Portions of the Western Wall may be facing problematic erosion

Geologists have found that cracks in the wall may be indicative of erosion and structural instability.

August 10, 2014 19:41
2 minute read.
Western Wall

People praying at Western Wall on Tisha Be'av‏. (photo credit: MARC ISRAEL SELLEM/THE JERUSALEM POST)


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While the crevices in Jerusalem’s Western Wall provide ample space for visitors to tuck in their thoughts and prayers, geologists have found that these very cracks may be indicative of erosion and structural instability.

Researchers from Hebrew University of Jerusalem recently published their findings on the subject in a Geology journal article, called “Limestone weathering rates accelerated by micron-scale grain detachment.”

The article takes a look at how weathering of carbonate plays a significant role in the change of landscapes – focusing on the limestone degradation of the Western Wall.

To calculate the amount of erosion that has occurred throughout the Western Wall, the researchers – led by senior lecturer Dr. Simon Emmanuel and Phd student Yael Levenson, of the Earth Sciences Institute – generated 3D models by using lidar remote sensing laser technology.

In their research, the scientists reported that various types of limestone found in the wall eroded at vastly different rates.

For example, stones made up of relatively large crystals were resistant to wear, making them almost unchanged in 2000 years, whereas stones with very small crystals eroded much faster.

The researchers discovered that tine-grained micritic limestone portions of the wall were “as much as two orders of magnitude higher than average rates estimated for coarse-grained limestone blocks at the same site,” according to their article.

In areas of the wall with this type of fine-grained stone, some portions had receded by up to tens of centimeters and consequently weakened the entire site’s structure, the researchers argued.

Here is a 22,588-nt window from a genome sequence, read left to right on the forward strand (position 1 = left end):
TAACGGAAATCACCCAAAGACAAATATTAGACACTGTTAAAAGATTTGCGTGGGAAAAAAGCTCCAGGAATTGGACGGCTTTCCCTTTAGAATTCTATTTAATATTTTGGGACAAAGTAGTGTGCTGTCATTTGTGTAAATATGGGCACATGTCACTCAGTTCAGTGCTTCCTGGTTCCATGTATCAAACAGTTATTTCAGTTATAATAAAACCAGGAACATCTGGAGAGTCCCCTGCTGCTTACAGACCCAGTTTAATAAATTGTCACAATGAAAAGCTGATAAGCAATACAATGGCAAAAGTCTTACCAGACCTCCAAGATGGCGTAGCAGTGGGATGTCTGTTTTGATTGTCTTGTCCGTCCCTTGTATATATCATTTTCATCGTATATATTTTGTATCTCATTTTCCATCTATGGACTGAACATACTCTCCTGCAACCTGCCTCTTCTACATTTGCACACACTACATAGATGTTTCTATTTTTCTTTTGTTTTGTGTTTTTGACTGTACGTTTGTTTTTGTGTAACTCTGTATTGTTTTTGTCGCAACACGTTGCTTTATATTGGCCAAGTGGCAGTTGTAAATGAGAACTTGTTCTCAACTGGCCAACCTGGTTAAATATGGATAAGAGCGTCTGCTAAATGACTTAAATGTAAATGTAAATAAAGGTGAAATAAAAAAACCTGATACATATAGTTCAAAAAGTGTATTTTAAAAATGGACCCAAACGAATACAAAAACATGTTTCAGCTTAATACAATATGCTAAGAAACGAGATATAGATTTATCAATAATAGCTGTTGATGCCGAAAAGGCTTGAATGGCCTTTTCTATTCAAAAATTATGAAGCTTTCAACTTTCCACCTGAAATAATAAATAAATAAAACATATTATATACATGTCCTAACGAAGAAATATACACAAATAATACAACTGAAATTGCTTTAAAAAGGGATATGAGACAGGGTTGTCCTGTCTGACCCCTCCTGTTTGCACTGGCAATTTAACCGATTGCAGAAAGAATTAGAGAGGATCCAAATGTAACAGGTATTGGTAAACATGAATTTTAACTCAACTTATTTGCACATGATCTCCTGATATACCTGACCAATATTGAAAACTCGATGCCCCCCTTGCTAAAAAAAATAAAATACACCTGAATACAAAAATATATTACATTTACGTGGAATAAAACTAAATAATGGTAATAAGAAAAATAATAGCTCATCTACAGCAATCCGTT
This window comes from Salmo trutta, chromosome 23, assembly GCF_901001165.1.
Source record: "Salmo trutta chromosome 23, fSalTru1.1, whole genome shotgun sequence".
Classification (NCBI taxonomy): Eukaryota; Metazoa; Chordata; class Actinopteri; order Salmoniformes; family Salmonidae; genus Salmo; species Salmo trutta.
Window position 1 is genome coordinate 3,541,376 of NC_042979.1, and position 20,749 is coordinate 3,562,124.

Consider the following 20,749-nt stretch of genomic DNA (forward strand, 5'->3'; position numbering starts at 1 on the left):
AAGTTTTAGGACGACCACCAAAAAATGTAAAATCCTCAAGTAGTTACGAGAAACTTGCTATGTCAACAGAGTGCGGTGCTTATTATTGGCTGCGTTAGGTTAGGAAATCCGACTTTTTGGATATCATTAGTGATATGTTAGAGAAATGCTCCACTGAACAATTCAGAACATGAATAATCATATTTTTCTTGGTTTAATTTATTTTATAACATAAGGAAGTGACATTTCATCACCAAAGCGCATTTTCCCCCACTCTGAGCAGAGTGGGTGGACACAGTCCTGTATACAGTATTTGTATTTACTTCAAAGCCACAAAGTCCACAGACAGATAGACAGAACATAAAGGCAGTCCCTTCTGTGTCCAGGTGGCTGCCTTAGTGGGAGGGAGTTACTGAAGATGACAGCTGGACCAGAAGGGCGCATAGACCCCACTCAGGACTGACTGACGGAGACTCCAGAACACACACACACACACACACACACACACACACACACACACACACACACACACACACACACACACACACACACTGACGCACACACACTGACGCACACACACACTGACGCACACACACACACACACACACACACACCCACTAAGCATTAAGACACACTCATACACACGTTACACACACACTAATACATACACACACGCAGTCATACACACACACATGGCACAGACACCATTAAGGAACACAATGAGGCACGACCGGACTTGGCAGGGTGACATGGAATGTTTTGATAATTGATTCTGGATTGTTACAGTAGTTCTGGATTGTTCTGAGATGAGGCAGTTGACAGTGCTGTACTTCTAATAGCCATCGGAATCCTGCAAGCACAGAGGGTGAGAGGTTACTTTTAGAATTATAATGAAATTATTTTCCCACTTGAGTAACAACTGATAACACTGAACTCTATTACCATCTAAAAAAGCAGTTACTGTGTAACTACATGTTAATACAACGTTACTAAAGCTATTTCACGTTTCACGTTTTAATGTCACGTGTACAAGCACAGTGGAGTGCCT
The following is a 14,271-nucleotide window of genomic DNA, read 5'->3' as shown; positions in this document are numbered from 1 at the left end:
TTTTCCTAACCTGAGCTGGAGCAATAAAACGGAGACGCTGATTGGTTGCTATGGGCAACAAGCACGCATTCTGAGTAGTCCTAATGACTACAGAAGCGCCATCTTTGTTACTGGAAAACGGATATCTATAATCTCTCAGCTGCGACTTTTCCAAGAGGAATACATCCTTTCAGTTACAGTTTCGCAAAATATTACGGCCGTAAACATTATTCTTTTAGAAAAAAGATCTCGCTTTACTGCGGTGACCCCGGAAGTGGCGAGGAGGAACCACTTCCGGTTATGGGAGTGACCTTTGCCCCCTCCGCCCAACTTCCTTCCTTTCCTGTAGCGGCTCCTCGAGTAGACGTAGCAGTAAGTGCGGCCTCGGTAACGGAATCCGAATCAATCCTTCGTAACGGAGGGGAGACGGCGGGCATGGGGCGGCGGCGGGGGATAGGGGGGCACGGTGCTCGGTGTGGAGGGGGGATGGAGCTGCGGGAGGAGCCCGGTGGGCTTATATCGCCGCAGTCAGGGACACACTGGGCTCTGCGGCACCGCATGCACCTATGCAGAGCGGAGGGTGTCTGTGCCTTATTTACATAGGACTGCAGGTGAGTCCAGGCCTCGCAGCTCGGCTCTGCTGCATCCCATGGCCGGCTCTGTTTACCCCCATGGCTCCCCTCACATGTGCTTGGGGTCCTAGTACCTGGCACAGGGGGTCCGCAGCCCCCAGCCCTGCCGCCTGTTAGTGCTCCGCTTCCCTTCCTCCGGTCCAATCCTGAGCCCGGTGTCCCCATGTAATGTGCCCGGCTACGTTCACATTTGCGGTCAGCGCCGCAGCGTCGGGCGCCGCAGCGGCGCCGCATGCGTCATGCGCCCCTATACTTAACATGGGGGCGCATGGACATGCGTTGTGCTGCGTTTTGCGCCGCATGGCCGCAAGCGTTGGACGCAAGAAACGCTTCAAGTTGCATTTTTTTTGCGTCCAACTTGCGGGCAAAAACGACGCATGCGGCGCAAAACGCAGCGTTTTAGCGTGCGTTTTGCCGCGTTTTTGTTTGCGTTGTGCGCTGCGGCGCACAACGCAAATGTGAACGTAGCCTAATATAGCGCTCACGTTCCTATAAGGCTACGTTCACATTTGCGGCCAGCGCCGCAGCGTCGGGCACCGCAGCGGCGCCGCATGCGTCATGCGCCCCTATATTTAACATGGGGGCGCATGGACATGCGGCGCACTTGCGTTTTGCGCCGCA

“Understanding such weathering processes could help guide the development of effective preservation techniques,” Emmanuel said.

In order to come to such an understanding, Emmanuel and Levenson collected samples of the different types of rocks from ancient quarries thought to have supplied the stones for the Second Temple.

Looking at samples of the stones under an atomic force microscope, they saw that the fine-grained micritic limestone dissolved particularly quickly in water.

These elevated reaction rates were likely the result of “rapid dissolution along micron-scale grain boundaries, followed by mechanical detachment of tiny particles from the surface,” the authors wrote.

Such experiments simulated the way in which rain interacts with limestone in nature, and might explain why some rocks experience more weathering than others, the researchers found.

Through continued research efforts in labs like theirs, the scientists expressed hope that not only could methods be developed to help protect the structural stability of the Western Wall, but also of ancient landmarks across the globe.

“For example, it may be possible to develop materials that slow the rate of erosion by binding the tiny crystals in the rock together,” Emmanuel said. “Advanced engineering techniques like this should assist efforts to protect not only the Western Wall, but other cultural heritage sites in Israel and around the world.”

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